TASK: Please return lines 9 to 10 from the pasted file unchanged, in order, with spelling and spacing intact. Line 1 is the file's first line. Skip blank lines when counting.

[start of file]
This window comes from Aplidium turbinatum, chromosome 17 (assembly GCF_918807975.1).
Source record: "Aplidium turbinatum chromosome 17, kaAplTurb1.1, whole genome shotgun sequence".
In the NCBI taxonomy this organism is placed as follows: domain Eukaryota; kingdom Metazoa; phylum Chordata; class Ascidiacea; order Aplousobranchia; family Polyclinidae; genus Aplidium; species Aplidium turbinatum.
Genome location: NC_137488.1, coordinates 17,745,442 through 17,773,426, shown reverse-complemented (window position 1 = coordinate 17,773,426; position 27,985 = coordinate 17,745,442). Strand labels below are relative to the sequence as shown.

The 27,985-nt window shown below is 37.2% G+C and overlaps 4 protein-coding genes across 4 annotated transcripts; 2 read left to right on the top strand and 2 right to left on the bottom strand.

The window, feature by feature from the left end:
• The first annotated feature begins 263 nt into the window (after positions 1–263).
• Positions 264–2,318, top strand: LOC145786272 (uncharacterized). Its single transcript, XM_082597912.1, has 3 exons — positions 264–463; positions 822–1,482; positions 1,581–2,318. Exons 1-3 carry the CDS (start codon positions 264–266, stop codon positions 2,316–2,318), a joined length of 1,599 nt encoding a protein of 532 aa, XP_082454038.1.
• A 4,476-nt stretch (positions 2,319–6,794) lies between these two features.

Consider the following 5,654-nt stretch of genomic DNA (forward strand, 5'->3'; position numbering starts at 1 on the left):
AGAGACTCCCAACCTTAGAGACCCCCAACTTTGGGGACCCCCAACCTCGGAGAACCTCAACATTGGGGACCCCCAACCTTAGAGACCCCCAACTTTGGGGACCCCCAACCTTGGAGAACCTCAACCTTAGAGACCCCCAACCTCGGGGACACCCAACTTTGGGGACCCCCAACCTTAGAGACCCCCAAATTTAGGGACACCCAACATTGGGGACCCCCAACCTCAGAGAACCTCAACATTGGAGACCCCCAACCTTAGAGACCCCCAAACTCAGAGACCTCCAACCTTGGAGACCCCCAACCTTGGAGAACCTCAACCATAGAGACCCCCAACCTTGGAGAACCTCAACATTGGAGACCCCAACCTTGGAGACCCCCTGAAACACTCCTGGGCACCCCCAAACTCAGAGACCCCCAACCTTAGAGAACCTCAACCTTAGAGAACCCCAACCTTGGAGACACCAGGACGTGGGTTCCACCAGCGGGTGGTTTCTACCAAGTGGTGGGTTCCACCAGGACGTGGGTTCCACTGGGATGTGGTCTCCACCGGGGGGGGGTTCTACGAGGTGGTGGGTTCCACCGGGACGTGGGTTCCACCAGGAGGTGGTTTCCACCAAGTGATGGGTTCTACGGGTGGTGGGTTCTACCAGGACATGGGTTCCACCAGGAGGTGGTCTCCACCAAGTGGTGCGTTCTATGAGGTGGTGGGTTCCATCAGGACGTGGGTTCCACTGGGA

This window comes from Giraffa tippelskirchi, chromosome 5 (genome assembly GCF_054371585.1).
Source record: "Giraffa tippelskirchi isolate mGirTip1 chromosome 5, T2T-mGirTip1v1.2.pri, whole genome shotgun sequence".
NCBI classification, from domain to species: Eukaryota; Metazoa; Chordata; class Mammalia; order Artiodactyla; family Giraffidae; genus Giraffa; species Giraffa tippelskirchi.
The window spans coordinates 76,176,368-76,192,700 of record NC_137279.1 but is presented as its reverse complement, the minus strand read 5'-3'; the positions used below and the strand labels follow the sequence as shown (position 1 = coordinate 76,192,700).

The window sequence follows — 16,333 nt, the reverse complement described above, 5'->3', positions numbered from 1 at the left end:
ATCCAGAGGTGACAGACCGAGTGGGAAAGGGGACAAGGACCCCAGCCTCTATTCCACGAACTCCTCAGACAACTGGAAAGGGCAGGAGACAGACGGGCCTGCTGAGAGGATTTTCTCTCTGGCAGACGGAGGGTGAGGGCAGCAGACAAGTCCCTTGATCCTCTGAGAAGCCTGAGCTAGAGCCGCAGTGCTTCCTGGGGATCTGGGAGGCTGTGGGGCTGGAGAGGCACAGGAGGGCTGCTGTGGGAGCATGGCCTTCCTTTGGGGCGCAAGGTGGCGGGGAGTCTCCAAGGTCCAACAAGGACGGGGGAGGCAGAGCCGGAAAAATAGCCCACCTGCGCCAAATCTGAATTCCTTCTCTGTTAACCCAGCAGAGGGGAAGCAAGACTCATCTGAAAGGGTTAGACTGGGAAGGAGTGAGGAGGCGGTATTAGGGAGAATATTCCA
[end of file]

• A 4,476-nt stretch (positions 2,319–6,794) lies between these two features.

Consider the following 5,654-nt stretch of genomic DNA (forward strand, 5'->3'; position numbering starts at 1 on the left):